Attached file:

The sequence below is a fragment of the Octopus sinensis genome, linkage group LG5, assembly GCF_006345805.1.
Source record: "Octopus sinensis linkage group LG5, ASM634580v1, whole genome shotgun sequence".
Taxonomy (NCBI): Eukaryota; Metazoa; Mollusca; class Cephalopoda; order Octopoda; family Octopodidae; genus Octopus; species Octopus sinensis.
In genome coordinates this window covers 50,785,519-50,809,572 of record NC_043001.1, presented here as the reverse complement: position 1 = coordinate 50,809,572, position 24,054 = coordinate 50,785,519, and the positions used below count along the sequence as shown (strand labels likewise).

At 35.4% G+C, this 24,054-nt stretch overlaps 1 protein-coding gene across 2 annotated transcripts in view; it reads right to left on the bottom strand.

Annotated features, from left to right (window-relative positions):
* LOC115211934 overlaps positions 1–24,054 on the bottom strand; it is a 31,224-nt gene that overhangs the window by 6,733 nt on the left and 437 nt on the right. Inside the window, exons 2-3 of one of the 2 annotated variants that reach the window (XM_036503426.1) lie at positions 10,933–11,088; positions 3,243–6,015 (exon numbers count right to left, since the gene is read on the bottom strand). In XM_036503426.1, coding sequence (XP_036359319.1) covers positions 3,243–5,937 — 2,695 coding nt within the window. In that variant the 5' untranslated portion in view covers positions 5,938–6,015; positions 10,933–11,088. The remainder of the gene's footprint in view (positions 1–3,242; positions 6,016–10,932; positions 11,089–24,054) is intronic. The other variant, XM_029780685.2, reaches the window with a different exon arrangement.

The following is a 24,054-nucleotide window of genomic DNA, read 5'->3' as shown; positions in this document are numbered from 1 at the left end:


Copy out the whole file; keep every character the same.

The sequence below is a fragment of the Octopus sinensis genome, linkage group LG5, assembly GCF_006345805.1.
Source record: "Octopus sinensis linkage group LG5, ASM634580v1, whole genome shotgun sequence".
Taxonomy (NCBI): Eukaryota; Metazoa; Mollusca; class Cephalopoda; order Octopoda; family Octopodidae; genus Octopus; species Octopus sinensis.
In genome coordinates this window covers 50,785,519-50,809,572 of record NC_043001.1, presented here as the reverse complement: position 1 = coordinate 50,809,572, position 24,054 = coordinate 50,785,519, and the positions used below count along the sequence as shown (strand labels likewise).

At 35.4% G+C, this 24,054-nt stretch overlaps 1 protein-coding gene across 2 annotated transcripts in view; it reads right to left on the bottom strand.

Annotated features, from left to right (window-relative positions):
* LOC115211934 overlaps positions 1–24,054 on the bottom strand; it is a 31,224-nt gene that overhangs the window by 6,733 nt on the left and 437 nt on the right. Inside the window, exons 2-3 of one of the 2 annotated variants that reach the window (XM_036503426.1) lie at positions 10,933–11,088; positions 3,243–6,015 (exon numbers count right to left, since the gene is read on the bottom strand). In XM_036503426.1, coding sequence (XP_036359319.1) covers positions 3,243–5,937 — 2,695 coding nt within the window. In that variant the 5' untranslated portion in view covers positions 5,938–6,015; positions 10,933–11,088. The remainder of the gene's footprint in view (positions 1–3,242; positions 6,016–10,932; positions 11,089–24,054) is intronic. The other variant, XM_029780685.2, reaches the window with a different exon arrangement.

The following is a 24,054-nucleotide window of genomic DNA, read 5'->3' as shown; positions in this document are numbered from 1 at the left end: